3 Things 4-24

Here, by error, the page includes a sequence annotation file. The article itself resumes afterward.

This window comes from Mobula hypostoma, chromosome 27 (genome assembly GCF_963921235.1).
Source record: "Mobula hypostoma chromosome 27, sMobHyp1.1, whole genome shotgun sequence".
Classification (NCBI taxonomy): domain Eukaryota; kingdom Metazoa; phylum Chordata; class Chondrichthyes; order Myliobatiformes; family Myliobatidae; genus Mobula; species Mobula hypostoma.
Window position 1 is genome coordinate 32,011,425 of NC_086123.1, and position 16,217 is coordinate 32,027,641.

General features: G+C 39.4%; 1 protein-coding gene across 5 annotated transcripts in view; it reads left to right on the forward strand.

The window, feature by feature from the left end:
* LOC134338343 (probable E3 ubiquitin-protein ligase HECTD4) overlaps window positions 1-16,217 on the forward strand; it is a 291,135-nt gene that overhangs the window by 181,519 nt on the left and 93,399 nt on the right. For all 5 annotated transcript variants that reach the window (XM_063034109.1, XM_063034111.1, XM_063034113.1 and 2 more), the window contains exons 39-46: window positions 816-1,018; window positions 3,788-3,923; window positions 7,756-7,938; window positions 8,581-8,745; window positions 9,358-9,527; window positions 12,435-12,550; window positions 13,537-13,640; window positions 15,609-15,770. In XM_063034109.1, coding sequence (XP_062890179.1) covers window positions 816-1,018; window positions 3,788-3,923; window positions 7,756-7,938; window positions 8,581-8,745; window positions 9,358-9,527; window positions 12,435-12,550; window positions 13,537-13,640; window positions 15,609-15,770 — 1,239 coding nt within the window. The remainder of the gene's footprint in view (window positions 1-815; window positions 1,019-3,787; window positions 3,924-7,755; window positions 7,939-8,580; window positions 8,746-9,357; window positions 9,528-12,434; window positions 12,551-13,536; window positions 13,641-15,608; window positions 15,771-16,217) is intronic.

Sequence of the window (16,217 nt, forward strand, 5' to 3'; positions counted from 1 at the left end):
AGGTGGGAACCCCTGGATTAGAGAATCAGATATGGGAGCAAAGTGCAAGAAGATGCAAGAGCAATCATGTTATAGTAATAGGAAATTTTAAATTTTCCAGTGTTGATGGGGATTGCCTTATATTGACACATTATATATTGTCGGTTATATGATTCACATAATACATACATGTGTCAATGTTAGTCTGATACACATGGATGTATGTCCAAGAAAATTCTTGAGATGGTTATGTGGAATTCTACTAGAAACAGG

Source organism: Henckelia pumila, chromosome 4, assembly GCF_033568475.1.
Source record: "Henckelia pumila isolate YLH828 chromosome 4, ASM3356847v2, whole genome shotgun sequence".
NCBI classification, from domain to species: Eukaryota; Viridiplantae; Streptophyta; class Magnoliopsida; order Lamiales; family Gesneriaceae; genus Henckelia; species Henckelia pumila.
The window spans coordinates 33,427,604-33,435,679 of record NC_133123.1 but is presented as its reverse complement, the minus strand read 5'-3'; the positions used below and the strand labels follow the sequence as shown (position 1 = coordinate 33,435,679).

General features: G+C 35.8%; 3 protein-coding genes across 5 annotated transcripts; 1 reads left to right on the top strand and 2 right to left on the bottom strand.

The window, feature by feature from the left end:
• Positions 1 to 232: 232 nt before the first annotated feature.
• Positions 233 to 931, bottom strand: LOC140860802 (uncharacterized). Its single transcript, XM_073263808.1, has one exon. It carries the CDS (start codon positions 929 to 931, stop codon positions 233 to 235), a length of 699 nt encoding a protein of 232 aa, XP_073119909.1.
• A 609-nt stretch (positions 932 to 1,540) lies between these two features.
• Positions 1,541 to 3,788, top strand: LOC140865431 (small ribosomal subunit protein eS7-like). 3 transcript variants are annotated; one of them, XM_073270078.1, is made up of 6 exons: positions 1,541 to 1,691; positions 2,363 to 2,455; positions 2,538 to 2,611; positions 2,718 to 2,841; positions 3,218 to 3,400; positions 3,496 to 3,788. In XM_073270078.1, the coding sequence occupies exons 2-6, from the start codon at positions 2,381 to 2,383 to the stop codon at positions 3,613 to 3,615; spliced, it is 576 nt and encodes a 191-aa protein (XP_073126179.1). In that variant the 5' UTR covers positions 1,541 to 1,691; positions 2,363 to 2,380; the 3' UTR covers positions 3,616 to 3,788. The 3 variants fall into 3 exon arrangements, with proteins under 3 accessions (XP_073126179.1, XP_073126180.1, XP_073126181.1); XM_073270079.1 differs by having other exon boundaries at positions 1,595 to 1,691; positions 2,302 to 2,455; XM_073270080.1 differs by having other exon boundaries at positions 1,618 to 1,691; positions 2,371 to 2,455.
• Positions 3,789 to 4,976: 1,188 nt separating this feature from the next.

Thing One Having lived a good portion of his life, the famous Italian physicist and astronomer, Galileo, is reported to have said, “If I were again beginning my studies, I would follow the advice of Plato and start with mathematics.” Galileo died in 1642, but if we could indulge in hypotheticals as he did, we’d say that if he were alive today, he would still feel the same way about the importance of mathematics. And on that basis, he would declare that a crisis more imminent and ominous than any being promoted by the various powers that be in the present day exists in Baltimore (and likely in many other cities around the country). We make that argument based on the following headline that has somehow escaped the national spotlight: “23 Baltimore Schools Have No Students Proficient In Math”. According to a local Fox News affiliate, “Project Baltimore combed through the scores at all 150 City Schools where the state math test was given. Their investigation found, in 23 Baltimore City schools, there were zero students who tested proficient in math. Not a single student. Among the list of 23 schools, there are 10 high schools, eight elementary schools, three Middle/High schools and two Elementary/Middle schools. Exactly 2,000 students, in total, took the state math test at these schools. Not one could do math at grade level. Project Baltimore also found three additional schools where zero students tested proficient in math, which we did not include in the list of 23. One of those schools is for incarcerated youth, and the other two are for students with disabilities. And it’s important to note, another 20 Baltimore City Schools had just one or two students test proficient in math.” Even if it were just these 2,000 students, this would be a bigger school tragedy than any that have ever been in the headlines, and it would be a bigger crisis than any we have been told to fret about by our public servants. That is not to belittle school shootings, for example, which are inarguably tragic, but at least the undeserved punishment is swift and final for the immediate victims in those instances. In the case of the students being undeservedly punished by the adults who run these school systems and are supposed to be there to serve them, they are robbed of their futures as well, but condemned to live out their lives on the lower rungs of the economic ladder, totally dependent on the same system that initially victimized them and totally unaware of the identity of their assailants. But it’s not just these 2,000 students (and we know it’s not just a Maryland phenomenon). Project Baltimore found in all of Baltimore City, “Just 7 percent of third through eighth graders testing proficient in math, meaning 93 percent could not do math at grade level.” Without dramatic intervention – the kind that the governments and school systems are incapable of conceiving, much less administering - the negative effects of these deficiencies will just compound in these young people’s lives. So, instead of these kids learning the fundamentals of math and then eventually applying them to adult concepts like budgets, investments, compound interest, risk management, etc., they forgo those lessons and (eventually) learn that it’s one political party or the other that is the determinant of the quality of their lives. And because they can’t do the math for themselves, they believe the story their supposed political saviors spin for them about how their peers who have applied the mathematical concepts to their lives to degrees of success far beyond their own, are just villains and cheats who have somehow claimed more than their "fair share". School choice, anyone?